Vault's 2009 Top 50 Banking Employer Rankings

by Derek Loosvelt | August 08, 2008

Vault’s latest Top 50 Banking Employer Rankings are in, and though the top of the prestige rankings look a lot like last year’s, there was some significant movement—both up and down—the charts.

Vault’s No. 1 firm was New York-based Goldman Sachs, which again took the top spot, winning the moniker of the most prestigous banking employer in North America. Goldman handily beat out Blackstone, which held onto its No. 2 ranking. The remaining of the top five also looked exactly as it did last year, with Morgan Stanley, Lehman Brothers and J.P. Morgan Investment Bank taking the No. 3, No. 4 and No. 5 spots, respectively.

Beyond the top five, though, there were some big winners, and perhaps the biggest was Frankfurt-based Deutsche Bank, which cracked the top 10 for the first time ever, leaping three spots to No. 9. Respondents to our banking survey (from which we determine our prestige rankings, along with our quality of life and diversity rankings) told us Deutsche has “made good strides in the U.S.,” is “up and coming globally” and currently has “great deal flow.”

Meanwhile, the biggest loser was perhaps Citi Institutional Clients Group (Citi’s investment banking unit), which fell four places—and out of the top 10 for the first time—to No. 11. Survey respondents told us that “poor management has destroyed” Citi, whose “massive layoffs spell problems.” (The most recent problem came last night, in fact, as Citi agreed to buy back $7 billon in auction-rate securities from its customers to settle civil fraud charges that it misrepresented its marketing and sales of these securities.)

Another big bank that’s been in trouble lately, Bank of America, also took a slide in the rankings, falling two spots to No. 17. Respondents told us that BofA’s “expansion into investment banking was a disaster,” and although the bank still has “excellent commercial abilities,” since it “didn't manage risk as well as others,” “a recession could be very difficult for them.”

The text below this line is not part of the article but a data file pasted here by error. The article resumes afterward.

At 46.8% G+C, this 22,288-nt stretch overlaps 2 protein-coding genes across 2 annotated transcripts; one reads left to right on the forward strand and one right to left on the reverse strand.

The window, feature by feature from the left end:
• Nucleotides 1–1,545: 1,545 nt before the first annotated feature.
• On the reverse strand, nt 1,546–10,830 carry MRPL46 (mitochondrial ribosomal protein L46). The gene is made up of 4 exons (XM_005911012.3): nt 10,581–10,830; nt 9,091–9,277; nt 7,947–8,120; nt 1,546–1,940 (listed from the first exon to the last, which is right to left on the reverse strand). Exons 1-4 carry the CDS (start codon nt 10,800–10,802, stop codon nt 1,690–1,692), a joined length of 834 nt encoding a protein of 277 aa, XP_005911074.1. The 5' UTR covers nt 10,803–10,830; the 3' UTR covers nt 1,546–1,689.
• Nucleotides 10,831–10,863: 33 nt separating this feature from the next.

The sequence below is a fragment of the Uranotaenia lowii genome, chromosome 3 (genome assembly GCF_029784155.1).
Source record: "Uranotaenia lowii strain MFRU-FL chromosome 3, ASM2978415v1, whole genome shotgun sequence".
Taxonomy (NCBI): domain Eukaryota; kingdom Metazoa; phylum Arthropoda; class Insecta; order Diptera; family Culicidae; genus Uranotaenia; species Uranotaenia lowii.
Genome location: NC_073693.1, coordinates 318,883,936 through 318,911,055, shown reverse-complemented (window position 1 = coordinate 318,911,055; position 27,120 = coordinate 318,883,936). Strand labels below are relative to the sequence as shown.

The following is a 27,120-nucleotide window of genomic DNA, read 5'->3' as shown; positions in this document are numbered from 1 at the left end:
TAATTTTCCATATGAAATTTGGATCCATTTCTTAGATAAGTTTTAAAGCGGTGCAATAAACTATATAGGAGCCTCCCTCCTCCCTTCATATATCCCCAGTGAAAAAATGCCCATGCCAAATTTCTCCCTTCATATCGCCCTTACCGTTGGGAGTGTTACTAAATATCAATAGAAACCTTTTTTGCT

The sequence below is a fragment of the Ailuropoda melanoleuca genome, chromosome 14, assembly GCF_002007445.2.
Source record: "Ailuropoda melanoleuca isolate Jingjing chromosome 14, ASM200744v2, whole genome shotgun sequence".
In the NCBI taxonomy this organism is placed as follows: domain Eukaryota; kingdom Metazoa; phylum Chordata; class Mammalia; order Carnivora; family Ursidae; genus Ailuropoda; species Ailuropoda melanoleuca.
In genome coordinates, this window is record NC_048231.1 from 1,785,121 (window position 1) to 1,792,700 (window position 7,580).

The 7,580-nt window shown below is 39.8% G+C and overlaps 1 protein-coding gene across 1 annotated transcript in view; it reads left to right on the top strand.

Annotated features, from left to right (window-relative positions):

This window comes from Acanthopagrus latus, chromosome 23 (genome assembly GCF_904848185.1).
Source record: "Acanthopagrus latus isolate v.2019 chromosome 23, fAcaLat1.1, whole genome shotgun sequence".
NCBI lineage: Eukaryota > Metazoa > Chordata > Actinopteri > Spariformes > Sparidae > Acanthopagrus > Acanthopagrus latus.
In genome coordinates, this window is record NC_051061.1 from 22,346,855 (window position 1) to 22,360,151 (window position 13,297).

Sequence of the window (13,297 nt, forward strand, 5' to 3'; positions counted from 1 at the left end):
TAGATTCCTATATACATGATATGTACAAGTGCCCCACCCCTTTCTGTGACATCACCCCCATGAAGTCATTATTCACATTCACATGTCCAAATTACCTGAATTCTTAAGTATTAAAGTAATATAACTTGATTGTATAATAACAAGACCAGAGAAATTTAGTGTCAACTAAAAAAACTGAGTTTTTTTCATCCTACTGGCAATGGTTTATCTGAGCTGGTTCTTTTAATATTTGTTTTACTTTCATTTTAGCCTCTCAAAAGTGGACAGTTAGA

Aside from Deutsche, the big moves up the charts this year belonged to a New York merger and acquisition master and two U.K.-based banks. Greenhill & Co., the “very prestigious M&A boutique” headquartered in Manhattan, rose three spots in the prestige rankings to take the No. 13 spot. Barclays Capital, the “sophisticated” “bond shop” based in London, also rose three spots, ranking No. 14. And “classic, white-shoe European boutique” Rothschild jumped four places to No. 15.

For all of the results of our latest Banking Survey, check out the rest of the prestige rankings, as well as our most recent quality of life and diversity rankings, which include the Best 25 Firms to Work for and Best 25 Firms for Diversity.

Filed Under: Finance


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